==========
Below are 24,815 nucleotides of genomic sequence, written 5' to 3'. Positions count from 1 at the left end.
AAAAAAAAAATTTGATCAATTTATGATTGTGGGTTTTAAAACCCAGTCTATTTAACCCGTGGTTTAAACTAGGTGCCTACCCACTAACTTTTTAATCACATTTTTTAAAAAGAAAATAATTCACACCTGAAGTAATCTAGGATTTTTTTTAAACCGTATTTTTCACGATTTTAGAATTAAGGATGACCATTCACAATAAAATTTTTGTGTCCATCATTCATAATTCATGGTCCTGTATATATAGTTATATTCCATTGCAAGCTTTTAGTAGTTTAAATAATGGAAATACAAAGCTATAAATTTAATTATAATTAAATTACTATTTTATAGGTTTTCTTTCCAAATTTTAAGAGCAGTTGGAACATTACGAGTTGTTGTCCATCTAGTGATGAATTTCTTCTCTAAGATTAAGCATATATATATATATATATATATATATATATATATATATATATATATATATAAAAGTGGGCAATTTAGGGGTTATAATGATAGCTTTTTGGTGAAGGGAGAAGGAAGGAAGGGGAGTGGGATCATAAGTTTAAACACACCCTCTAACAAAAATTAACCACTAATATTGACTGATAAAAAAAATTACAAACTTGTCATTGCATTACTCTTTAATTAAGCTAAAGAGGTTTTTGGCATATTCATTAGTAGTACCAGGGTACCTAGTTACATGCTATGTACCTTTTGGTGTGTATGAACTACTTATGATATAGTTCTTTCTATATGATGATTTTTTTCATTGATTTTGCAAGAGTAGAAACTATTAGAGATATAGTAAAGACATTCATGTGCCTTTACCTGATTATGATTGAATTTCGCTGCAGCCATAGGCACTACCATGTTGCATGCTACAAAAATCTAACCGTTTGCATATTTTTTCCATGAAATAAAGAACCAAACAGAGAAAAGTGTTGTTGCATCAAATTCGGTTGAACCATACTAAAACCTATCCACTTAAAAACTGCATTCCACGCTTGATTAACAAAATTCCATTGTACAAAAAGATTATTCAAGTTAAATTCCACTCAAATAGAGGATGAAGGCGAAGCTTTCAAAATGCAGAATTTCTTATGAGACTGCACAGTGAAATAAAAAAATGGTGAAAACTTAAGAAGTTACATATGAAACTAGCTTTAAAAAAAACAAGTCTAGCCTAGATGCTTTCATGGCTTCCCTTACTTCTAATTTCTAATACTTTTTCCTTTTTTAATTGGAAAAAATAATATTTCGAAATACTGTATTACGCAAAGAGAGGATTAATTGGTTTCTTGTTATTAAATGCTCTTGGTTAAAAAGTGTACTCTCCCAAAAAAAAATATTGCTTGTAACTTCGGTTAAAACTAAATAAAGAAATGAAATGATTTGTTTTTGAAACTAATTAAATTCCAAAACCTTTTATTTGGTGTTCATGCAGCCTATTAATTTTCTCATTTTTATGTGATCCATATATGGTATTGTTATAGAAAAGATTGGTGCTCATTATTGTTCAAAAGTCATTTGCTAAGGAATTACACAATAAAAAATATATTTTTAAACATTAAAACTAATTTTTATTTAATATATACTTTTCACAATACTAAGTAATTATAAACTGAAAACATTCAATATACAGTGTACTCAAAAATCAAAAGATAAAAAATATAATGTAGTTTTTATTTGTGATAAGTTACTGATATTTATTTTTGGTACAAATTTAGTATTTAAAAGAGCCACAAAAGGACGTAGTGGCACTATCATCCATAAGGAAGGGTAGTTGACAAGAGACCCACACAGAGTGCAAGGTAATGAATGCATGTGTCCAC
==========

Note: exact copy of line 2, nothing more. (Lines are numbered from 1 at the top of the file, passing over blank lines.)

AAAAAAAAAATTTGATCAATTTATGATTGTGGGTTTTAAAACCCAGTCTATTTAACCCGTGGTTTAAACTAGGTGCCTACCCACTAACTTTTTAATCACATTTTTTAAAAAGAAAATAATTCACACCTGAAGTAATCTAGGATTTTTTTTAAACCGTATTTTTCACGATTTTAGAATTAAGGATGACCATTCACAATAAAATTTTTGTGTCCATCATTCATAATTCATGGTCCTGTATATATAGTTATATTCCATTGCAAGCTTTTAGTAGTTTAAATAATGGAAATACAAAGCTATAAATTTAATTATAATTAAATTACTATTTTATAGGTTTTCTTTCCAAATTTTAAGAGCAGTTGGAACATTACGAGTTGTTGTCCATCTAGTGATGAATTTCTTCTCTAAGATTAAGCATATATATATATATATATATATATATATATATATATATATATATATATATAAAAGTGGGCAATTTAGGGGTTATAATGATAGCTTTTTGGTGAAGGGAGAAGGAAGGAAGGGGAGTGGGATCATAAGTTTAAACACACCCTCTAACAAAAATTAACCACTAATATTGACTGATAAAAAAAATTACAAACTTGTCATTGCATTACTCTTTAATTAAGCTAAAGAGGTTTTTGGCATATTCATTAGTAGTACCAGGGTACCTAGTTACATGCTATGTACCTTTTGGTGTGTATGAACTACTTATGATATAGTTCTTTCTATATGATGATTTTTTTCATTGATTTTGCAAGAGTAGAAACTATTAGAGATATAGTAAAGACATTCATGTGCCTTTACCTGATTATGATTGAATTTCGCTGCAGCCATAGGCACTACCATGTTGCATGCTACAAAAATCTAACCGTTTGCATATTTTTTCCATGAAATAAAGAACCAAACAGAGAAAAGTGTTGTTGCATCAAATTCGGTTGAACCATACTAAAACCTATCCACTTAAAAACTGCATTCCACGCTTGATTAACAAAATTCCATTGTACAAAAAGATTATTCAAGTTAAATTCCACTCAAATAGAGGATGAAGGCGAAGCTTTCAAAATGCAGAATTTCTTATGAGACTGCACAGTGAAATAAAAAAATGGTGAAAACTTAAGAAGTTACATATGAAACTAGCTTTAAAAAAAACAAGTCTAGCCTAGATGCTTTCATGGCTTCCCTTACTTCTAATTTCTAATACTTTTTCCTTTTTTAATTGGAAAAAATAATATTTCGAAATACTGTATTACGCAAAGAGAGGATTAATTGGTTTCTTGTTATTAAATGCTCTTGGTTAAAAAGTGTACTCTCCCAAAAAAAAATATTGCTTGTAACTTCGGTTAAAACTAAATAAAGAAATGAAATGATTTGTTTTTGAAACTAATTAAATTCCAAAACCTTTTATTTGGTGTTCATGCAGCCTATTAATTTTCTCATTTTTATGTGATCCATATATGGTATTGTTATAGAAAAGATTGGTGCTCATTATTGTTCAAAAGTCATTTGCTAAGGAATTACACAATAAAAAATATATTTTTAAACATTAAAACTAATTTTTATTTAATATATACTTTTCACAATACTAAGTAATTATAAACTGAAAACATTCAATATACAGTGTACTCAAAAATCAAAAGATAAAAAATATAATGTAGTTTTTATTTGTGATAAGTTACTGATATTTATTTTTGGTACAAATTTAGTATTTAAAAGAGCCACAAAAGGACGTAGTGGCACTATCATCCATAAGGAAGGGTAGTTGACAAGAGACCCACACAGAGTGCAAGGTAATGAATGCATGTGTCCAC